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    1. Everything I review on the blog is natural & free from synthetic ingredients but what is your skin type and any specific products you are wanting to find e.g masks, cleanser, moisturisers ? :)

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  8. Totally agree with you. When I moved to UK I was at the beginning of my ''green'' journey. I already new some basics that I wanted to avoid. And I was researching more. And at the same time I was exploring what the British market has to offer. From reading the INCI I arleady knew that Simple or Lush are greenwashers and are not for me and I have never purchased anything :D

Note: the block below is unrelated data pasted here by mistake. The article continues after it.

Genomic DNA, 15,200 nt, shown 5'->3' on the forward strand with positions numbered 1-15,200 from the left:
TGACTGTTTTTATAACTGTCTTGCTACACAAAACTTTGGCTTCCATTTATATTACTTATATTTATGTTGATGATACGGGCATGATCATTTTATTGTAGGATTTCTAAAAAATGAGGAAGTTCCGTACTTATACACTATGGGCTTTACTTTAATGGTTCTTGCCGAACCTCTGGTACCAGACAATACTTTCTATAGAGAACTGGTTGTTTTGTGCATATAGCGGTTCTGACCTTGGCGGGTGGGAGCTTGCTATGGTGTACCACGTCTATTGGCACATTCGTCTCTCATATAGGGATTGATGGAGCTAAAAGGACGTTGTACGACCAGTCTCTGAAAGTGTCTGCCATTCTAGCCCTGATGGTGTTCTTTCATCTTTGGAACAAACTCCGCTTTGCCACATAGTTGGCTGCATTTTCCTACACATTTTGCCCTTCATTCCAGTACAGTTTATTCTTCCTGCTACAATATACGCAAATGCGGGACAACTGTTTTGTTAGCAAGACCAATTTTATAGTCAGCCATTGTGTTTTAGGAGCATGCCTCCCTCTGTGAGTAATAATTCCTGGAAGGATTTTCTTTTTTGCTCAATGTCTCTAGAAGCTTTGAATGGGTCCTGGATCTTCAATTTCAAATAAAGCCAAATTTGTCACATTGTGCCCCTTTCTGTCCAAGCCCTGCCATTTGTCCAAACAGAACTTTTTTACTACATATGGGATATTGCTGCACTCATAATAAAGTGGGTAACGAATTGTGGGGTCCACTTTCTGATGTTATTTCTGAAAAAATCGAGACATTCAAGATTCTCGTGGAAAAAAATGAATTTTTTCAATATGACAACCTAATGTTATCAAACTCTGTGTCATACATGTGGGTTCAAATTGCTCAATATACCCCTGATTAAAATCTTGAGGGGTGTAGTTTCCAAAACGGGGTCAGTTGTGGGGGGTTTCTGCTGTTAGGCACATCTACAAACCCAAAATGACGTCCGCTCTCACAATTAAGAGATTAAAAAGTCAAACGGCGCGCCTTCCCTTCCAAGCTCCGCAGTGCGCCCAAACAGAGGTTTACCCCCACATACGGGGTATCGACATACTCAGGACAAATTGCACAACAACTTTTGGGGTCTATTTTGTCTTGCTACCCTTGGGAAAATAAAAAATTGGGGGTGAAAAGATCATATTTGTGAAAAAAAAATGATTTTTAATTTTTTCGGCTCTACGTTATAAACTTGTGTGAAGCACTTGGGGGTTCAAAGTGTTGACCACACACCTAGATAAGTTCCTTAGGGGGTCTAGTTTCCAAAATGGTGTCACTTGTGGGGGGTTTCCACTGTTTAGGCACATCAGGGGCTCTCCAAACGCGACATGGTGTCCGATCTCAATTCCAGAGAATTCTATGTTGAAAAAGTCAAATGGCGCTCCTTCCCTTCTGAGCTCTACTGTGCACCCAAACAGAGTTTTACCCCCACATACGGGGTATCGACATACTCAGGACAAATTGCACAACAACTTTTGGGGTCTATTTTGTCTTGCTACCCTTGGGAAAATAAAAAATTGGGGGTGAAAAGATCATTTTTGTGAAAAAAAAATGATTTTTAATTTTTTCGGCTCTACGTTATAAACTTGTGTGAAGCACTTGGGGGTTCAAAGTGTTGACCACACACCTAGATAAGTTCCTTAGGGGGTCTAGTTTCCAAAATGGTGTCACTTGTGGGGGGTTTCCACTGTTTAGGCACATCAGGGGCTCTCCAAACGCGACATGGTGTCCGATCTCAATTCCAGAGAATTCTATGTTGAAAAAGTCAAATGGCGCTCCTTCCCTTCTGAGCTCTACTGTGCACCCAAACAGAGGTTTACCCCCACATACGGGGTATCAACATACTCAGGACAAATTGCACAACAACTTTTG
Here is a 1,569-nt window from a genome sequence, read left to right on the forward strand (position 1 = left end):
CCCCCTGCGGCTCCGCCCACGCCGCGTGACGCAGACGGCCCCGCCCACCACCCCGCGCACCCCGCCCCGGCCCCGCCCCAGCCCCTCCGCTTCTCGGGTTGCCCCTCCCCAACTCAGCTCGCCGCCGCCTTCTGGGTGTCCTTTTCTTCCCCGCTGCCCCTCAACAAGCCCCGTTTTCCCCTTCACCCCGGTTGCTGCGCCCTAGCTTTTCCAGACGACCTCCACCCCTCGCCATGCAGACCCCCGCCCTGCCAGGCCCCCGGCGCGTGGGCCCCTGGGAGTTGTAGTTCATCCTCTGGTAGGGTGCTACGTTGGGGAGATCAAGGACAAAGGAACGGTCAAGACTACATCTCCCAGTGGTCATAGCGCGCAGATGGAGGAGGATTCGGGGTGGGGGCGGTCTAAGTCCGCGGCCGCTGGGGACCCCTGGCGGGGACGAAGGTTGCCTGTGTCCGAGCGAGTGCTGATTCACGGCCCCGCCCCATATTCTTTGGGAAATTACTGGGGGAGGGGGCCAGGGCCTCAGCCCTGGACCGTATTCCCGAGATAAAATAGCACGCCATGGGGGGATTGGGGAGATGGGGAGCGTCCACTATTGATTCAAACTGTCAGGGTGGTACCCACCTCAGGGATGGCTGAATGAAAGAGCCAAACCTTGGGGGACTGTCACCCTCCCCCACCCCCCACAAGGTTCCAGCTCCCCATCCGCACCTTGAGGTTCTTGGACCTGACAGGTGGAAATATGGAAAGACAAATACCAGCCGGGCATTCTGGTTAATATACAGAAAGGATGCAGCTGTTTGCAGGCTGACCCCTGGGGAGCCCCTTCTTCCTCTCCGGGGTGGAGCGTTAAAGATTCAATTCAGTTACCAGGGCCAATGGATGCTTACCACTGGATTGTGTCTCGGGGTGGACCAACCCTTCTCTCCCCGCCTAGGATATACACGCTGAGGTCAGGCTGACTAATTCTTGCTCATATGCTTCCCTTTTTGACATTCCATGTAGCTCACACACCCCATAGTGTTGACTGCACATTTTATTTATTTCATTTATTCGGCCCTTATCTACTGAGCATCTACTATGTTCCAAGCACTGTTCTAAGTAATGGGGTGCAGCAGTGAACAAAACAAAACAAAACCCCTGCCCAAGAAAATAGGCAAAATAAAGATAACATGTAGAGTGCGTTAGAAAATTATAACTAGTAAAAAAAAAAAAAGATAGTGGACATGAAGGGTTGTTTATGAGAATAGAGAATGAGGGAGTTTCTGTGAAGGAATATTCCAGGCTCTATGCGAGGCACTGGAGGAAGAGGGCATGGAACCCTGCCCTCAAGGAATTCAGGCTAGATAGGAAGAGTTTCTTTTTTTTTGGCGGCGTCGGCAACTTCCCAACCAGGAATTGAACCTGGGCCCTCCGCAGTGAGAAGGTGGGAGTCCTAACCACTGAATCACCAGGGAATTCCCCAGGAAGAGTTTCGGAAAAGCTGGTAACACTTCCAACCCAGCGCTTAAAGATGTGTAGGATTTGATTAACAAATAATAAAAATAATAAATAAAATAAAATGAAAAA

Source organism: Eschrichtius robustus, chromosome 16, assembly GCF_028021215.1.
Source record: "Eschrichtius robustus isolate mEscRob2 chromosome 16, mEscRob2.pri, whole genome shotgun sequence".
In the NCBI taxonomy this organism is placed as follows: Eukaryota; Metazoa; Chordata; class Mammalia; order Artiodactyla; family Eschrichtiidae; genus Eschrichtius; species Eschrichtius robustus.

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    1. Thank you for your comment. Always great to get reader input :)